OSSL

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This is currently written up in one of justincc's blog posts. Some of that information should be transferred to here

Read whats implemented .


The following is JustinCC's blog post in question. Dated October 24th, 2008.

Note: A newer mechanism for adding OSSL script functions from region modules without any need to patch the OpenSimulator code itself is described at OSSL_Script_Library/ModInvoke.


Introduction

Despite our long term desire to see OpenSimulator become a general virtual environment platform, implementing all the functions in the Linden Scripting Language (LSL) for the Second Life environment has become one of our de facto aims. This is very understandable for two reasons

There is a large stock of Second Life scripts already written in LSL. The more accurately our implementation of LSL, the easier it is to reuse that existing code. The syntax and ll functions of LSL effectively constitute a language specification. This allows lots of different open source contributors to work in ‘bazaar‘ fashion. Many different people can contribute patches that implement ll functions piecemeal, with no need to co-ordinate their efforts with other open source contributors. However, LSL is imperfect. Leaving aside any questions about the inconsistency of Linden Lab’s ll function implementations or the deficiencies of the language itself, there is also a lot of missing functionality. For instance, in LSL one cannot teleport an agent (instead various imperfect workarounds have to be used). Neither can one write data to notecards, or find out information about avatar group roles.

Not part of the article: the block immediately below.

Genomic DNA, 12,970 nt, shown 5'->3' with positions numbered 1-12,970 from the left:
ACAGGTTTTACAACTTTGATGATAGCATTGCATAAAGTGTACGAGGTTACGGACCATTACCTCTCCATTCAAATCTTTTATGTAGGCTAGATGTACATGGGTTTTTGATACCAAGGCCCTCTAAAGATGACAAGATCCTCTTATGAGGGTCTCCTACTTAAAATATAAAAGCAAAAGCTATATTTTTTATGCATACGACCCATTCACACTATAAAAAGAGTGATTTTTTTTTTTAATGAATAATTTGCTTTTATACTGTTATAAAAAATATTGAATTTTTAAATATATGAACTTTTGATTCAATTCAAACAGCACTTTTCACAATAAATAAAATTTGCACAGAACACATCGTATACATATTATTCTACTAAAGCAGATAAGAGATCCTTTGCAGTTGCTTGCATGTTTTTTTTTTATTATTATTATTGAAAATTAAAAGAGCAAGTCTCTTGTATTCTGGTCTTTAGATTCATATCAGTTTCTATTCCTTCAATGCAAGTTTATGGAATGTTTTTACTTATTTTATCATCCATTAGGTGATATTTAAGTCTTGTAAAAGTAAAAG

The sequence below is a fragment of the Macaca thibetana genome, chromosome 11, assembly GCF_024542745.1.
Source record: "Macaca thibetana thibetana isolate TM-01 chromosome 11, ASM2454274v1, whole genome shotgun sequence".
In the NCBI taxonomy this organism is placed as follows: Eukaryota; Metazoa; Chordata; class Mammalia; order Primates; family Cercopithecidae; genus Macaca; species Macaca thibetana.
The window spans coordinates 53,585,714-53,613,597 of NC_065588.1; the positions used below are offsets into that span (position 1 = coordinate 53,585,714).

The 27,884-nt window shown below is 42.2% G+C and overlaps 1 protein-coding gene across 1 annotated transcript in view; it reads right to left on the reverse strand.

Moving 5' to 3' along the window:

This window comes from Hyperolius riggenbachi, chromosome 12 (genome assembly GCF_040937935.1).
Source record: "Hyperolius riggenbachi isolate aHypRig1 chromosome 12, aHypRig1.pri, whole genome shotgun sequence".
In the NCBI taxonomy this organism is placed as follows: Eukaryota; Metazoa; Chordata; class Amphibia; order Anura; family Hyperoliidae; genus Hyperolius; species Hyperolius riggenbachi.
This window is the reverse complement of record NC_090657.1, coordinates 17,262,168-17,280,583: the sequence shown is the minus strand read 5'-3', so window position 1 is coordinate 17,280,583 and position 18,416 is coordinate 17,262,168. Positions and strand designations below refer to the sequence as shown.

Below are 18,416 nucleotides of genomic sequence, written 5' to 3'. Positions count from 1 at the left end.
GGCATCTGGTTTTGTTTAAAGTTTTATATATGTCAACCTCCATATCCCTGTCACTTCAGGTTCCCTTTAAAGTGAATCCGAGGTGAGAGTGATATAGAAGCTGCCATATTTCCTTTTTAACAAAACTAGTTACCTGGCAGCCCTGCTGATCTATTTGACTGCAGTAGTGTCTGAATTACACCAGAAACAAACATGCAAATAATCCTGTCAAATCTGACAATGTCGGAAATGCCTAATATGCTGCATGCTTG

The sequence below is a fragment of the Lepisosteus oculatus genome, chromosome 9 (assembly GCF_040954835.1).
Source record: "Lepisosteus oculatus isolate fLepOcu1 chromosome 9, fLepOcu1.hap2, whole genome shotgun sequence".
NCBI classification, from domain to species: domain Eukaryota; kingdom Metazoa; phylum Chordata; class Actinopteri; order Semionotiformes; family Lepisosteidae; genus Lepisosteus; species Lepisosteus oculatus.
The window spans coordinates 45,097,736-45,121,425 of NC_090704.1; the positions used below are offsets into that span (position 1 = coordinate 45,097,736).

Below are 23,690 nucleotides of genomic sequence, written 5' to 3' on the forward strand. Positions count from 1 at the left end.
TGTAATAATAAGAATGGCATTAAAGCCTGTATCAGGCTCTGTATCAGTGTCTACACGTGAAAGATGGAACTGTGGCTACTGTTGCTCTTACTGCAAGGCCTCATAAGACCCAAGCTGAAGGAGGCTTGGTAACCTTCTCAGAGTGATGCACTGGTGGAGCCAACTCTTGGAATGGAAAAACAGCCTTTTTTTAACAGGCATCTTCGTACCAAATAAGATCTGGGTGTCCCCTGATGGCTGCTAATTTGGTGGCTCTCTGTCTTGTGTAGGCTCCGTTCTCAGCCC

OpenSimulator Scripting Language (OSSL)

How could the problem of missing functionality be addressed? If we leave aside the prospect of using completely different languages with their own function implementations (C#, Python, etc.), one way to do it is to extend LSL by adding extra functions that OpenSimulator understands. This is what the OpenSimulator Scripting Language (OSSL) is. It is effectively all of LSL plus extra functions that start with an os prefix. os functions can be used in a script in exactly the same way as ll functions are used. Examples of os functions are